“They were lost with all of the things that happened during that time—the tornado coming through and devastating their neighborhood,” said King. “It didn’t touch them but it touched their neighborhood. They saw destruction around them. Then COVID hit and it impacted their livelihood.

“I had many calls like that. The tornado itself did not touch survivors’ physical structure but it touched their spiritual and emotional wellbeing. We’ve been able to walk with people to help them recover from the other tornados in their lives. We help them make a way out of no way and get them to a better place than where we found them.”

As TRC disaster case managers continue reaching out to and assisting survivors, a larger issue looms amidst the rubble.

TRC Disaster Case Manager Steve Venick said the number-one issue for survivors who are renters has to do with probable rent increases once properties are repaired or rebuilt.

“For renters whose units had been affordable [before the tornado] but were destroyed and now rebuilt, the landlord would like to increase the rents,” said Venick. “One of TRC’s main goals in recovery is getting someone into safe, affordable, permanent housing. It’s been a real struggle when there’s simply no supply—especially in North and East Nashville where people have been living in the same neighborhood for decades and they’d like to stay there.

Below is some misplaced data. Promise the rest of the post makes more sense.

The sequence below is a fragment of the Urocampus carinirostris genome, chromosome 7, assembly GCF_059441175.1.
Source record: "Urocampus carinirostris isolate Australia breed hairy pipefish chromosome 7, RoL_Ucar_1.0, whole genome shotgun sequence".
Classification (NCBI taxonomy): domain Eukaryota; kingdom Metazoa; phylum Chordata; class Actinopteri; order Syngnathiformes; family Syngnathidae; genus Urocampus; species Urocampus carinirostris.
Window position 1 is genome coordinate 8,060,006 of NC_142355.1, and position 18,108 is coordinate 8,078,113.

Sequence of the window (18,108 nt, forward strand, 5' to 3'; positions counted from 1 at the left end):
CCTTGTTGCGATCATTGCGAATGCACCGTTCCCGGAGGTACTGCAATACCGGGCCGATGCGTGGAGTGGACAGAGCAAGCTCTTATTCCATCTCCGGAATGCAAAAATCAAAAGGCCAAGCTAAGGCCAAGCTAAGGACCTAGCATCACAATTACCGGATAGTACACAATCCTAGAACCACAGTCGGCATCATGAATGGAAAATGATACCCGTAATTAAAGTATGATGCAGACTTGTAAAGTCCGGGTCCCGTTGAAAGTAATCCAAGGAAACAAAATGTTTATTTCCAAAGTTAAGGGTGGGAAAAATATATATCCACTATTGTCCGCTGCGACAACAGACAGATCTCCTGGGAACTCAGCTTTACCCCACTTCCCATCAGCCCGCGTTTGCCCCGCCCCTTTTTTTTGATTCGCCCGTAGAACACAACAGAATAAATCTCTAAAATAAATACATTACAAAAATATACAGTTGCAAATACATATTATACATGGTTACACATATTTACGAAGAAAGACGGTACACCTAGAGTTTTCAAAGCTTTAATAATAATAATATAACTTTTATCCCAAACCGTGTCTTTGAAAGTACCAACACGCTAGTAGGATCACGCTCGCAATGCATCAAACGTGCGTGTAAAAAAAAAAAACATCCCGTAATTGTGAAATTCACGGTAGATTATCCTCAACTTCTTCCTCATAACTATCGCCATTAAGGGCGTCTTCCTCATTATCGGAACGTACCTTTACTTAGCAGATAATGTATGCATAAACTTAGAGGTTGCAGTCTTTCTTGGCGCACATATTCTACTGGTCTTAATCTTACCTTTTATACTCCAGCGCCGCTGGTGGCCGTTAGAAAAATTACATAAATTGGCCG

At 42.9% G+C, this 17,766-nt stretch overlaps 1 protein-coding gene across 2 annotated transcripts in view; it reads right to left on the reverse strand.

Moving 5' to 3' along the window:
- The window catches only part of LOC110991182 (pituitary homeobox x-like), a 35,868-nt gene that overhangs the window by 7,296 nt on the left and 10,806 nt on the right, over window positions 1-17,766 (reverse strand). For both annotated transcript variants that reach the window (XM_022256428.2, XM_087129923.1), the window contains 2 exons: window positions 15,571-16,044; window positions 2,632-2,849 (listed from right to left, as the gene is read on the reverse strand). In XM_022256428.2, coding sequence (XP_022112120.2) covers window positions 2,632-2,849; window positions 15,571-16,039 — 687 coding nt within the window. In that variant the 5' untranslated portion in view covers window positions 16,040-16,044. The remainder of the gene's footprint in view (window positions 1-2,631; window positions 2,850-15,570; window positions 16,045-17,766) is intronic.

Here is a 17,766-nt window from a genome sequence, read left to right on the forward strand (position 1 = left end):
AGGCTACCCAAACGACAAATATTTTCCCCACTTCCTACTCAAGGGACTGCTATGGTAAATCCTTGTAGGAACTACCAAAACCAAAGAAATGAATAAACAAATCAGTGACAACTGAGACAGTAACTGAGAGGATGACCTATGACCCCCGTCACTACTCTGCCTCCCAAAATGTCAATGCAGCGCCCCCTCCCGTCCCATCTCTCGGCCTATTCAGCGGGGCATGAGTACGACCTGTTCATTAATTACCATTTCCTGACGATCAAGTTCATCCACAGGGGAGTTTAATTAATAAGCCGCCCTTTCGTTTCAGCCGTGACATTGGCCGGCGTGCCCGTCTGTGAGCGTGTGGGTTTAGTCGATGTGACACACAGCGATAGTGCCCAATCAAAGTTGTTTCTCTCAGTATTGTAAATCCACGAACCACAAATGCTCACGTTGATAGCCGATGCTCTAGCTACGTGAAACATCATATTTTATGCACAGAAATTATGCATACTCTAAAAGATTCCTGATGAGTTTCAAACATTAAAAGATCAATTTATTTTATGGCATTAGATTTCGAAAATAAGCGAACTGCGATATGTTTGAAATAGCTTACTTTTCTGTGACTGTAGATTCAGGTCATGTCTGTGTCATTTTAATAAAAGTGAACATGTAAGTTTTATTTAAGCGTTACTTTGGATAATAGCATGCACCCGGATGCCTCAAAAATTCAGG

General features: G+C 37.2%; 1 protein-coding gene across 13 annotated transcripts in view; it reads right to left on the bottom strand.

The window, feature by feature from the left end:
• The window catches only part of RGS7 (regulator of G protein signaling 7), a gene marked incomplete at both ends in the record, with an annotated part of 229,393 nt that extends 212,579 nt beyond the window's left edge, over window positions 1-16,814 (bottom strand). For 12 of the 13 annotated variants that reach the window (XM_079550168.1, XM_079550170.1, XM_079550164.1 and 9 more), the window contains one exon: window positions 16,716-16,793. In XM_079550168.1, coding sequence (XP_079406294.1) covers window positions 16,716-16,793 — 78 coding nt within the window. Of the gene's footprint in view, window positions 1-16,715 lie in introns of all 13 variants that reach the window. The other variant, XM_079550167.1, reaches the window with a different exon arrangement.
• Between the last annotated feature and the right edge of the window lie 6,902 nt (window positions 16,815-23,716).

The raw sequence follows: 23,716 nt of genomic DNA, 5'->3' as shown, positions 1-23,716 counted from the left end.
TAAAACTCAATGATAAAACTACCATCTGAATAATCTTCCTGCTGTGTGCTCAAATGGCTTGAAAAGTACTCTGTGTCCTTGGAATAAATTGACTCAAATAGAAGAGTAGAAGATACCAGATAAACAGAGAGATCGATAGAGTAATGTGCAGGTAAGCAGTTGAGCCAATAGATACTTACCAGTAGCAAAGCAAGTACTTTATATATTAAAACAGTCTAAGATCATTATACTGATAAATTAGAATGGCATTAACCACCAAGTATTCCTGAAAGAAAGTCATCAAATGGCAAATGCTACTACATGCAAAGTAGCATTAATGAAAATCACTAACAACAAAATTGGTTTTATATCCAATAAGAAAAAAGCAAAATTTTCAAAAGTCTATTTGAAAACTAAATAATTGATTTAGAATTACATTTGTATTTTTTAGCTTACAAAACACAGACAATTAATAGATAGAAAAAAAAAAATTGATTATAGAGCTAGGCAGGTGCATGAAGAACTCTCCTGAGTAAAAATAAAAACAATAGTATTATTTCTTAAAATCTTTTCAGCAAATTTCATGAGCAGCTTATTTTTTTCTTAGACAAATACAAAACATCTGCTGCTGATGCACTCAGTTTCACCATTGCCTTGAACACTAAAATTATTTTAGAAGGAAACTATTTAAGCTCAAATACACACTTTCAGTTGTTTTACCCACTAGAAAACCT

“But there’s no affordable housing in those areas anymore. Even getting them on the MDHA* waitlist is a wait of a year plus. It’s a citywide, countrywide, nationwide issue.”

While there is hope on the COVID front with vaccine distribution and the number of new cases and hospitalizations falling, there remains much left to do for Middle Tennessee’s tornado survivors. Church groups and individuals interested in helping can visit GIVE TO TN TORNADO 2020 and donate via credit card or PayPal or mail a check to TNUMC Disaster Response, 304 S. Perimeter Park Drive, Suite 1, Nashville, TN 37211. Established by the Tennessee Conference of The United Methodist Church, 100 percent of the proceeds from this fund support the work of TRC’s disaster case managers. To support UMCOR’s disaster response and recovery efforts across the United States, visit GIVE THROUGH UMCOR.

Survivors still needing assistance can call the Tornado Recovery Connection at 615-270-9255 and leave a message. A disaster case manager will return the call within 24-48 hours. As long as there are unmet needs and the funding to support them, TRC disaster case managers will remain on the job providing help, hope, and support.

* Metropolitan Development and Housing Agency

Cindy Solomon is a content writer, project manager, and editor serving clients such as the Nashville Episcopal Area of The United Methodist Church, the Golden Cross Foundation, ENCORE Ministry, and the Tennessee Conference of The United Methodist Church.